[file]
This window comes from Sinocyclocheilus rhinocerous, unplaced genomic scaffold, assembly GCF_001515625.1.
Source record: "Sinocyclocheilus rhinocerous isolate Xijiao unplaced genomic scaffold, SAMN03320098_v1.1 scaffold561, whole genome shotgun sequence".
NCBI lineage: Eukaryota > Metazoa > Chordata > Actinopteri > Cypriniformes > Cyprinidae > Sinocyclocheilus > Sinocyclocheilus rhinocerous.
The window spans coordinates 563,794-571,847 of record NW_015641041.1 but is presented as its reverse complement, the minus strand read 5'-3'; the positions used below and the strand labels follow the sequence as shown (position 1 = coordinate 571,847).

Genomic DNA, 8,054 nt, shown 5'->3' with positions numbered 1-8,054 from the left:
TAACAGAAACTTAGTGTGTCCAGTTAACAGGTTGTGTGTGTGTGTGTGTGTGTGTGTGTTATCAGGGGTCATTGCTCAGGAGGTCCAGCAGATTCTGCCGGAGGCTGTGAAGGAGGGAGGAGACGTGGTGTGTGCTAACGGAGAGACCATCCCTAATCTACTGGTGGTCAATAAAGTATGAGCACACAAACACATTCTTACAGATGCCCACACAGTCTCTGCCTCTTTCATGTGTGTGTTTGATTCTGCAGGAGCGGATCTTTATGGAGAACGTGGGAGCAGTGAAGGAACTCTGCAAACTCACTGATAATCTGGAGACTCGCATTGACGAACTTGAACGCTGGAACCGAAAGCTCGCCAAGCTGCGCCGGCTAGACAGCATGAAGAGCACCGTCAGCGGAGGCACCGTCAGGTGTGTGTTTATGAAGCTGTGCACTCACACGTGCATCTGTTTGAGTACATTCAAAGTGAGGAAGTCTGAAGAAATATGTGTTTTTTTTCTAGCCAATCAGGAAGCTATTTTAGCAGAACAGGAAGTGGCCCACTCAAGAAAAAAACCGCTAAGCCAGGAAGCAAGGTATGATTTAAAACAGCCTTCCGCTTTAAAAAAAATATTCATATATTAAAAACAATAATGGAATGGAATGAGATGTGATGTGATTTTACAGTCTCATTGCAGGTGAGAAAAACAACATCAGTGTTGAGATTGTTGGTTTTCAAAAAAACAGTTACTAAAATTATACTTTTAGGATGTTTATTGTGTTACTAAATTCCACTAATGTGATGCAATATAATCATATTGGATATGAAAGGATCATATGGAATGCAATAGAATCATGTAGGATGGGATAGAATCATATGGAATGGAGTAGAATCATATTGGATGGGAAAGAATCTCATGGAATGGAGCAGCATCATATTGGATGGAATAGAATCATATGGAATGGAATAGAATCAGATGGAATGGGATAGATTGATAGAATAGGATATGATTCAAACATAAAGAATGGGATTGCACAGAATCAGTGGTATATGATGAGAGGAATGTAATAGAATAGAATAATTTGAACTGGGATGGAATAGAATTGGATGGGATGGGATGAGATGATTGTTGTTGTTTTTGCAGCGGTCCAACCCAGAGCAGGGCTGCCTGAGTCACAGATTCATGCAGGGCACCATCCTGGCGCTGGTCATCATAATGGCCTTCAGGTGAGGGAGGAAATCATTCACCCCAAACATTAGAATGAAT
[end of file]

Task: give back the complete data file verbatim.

This window comes from Sinocyclocheilus rhinocerous, unplaced genomic scaffold, assembly GCF_001515625.1.
Source record: "Sinocyclocheilus rhinocerous isolate Xijiao unplaced genomic scaffold, SAMN03320098_v1.1 scaffold561, whole genome shotgun sequence".
NCBI lineage: Eukaryota > Metazoa > Chordata > Actinopteri > Cypriniformes > Cyprinidae > Sinocyclocheilus > Sinocyclocheilus rhinocerous.
The window spans coordinates 563,794-571,847 of record NW_015641041.1 but is presented as its reverse complement, the minus strand read 5'-3'; the positions used below and the strand labels follow the sequence as shown (position 1 = coordinate 571,847).

Genomic DNA, 8,054 nt, shown 5'->3' with positions numbered 1-8,054 from the left:
TAACAGAAACTTAGTGTGTCCAGTTAACAGGTTGTGTGTGTGTGTGTGTGTGTGTGTGTTATCAGGGGTCATTGCTCAGGAGGTCCAGCAGATTCTGCCGGAGGCTGTGAAGGAGGGAGGAGACGTGGTGTGTGCTAACGGAGAGACCATCCCTAATCTACTGGTGGTCAATAAAGTATGAGCACACAAACACATTCTTACAGATGCCCACACAGTCTCTGCCTCTTTCATGTGTGTGTTTGATTCTGCAGGAGCGGATCTTTATGGAGAACGTGGGAGCAGTGAAGGAACTCTGCAAACTCACTGATAATCTGGAGACTCGCATTGACGAACTTGAACGCTGGAACCGAAAGCTCGCCAAGCTGCGCCGGCTAGACAGCATGAAGAGCACCGTCAGCGGAGGCACCGTCAGGTGTGTGTTTATGAAGCTGTGCACTCACACGTGCATCTGTTTGAGTACATTCAAAGTGAGGAAGTCTGAAGAAATATGTGTTTTTTTTCTAGCCAATCAGGAAGCTATTTTAGCAGAACAGGAAGTGGCCCACTCAAGAAAAAAACCGCTAAGCCAGGAAGCAAGGTATGATTTAAAACAGCCTTCCGCTTTAAAAAAAATATTCATATATTAAAAACAATAATGGAATGGAATGAGATGTGATGTGATTTTACAGTCTCATTGCAGGTGAGAAAAACAACATCAGTGTTGAGATTGTTGGTTTTCAAAAAAACAGTTACTAAAATTATACTTTTAGGATGTTTATTGTGTTACTAAATTCCACTAATGTGATGCAATATAATCATATTGGATATGAAAGGATCATATGGAATGCAATAGAATCATGTAGGATGGGATAGAATCATATGGAATGGAGTAGAATCATATTGGATGGGAAAGAATCTCATGGAATGGAGCAGCATCATATTGGATGGAATAGAATCATATGGAATGGAATAGAATCAGATGGAATGGGATAGATTGATAGAATAGGATATGATTCAAACATAAAGAATGGGATTGCACAGAATCAGTGGTATATGATGAGAGGAATGTAATAGAATAGAATAATTTGAACTGGGATGGAATAGAATTGGATGGGATGGGATGAGATGATTGTTGTTGTTTTTGCAGCGGTCCAACCCAGAGCAGGGCTGCCTGAGTCACAGATTCATGCAGGGCACCATCCTGGCGCTGGTCATCATAATGGCCTTCAGGTGAGGGAGGAAATCATTCACCCCAAACATTAGAATGAAT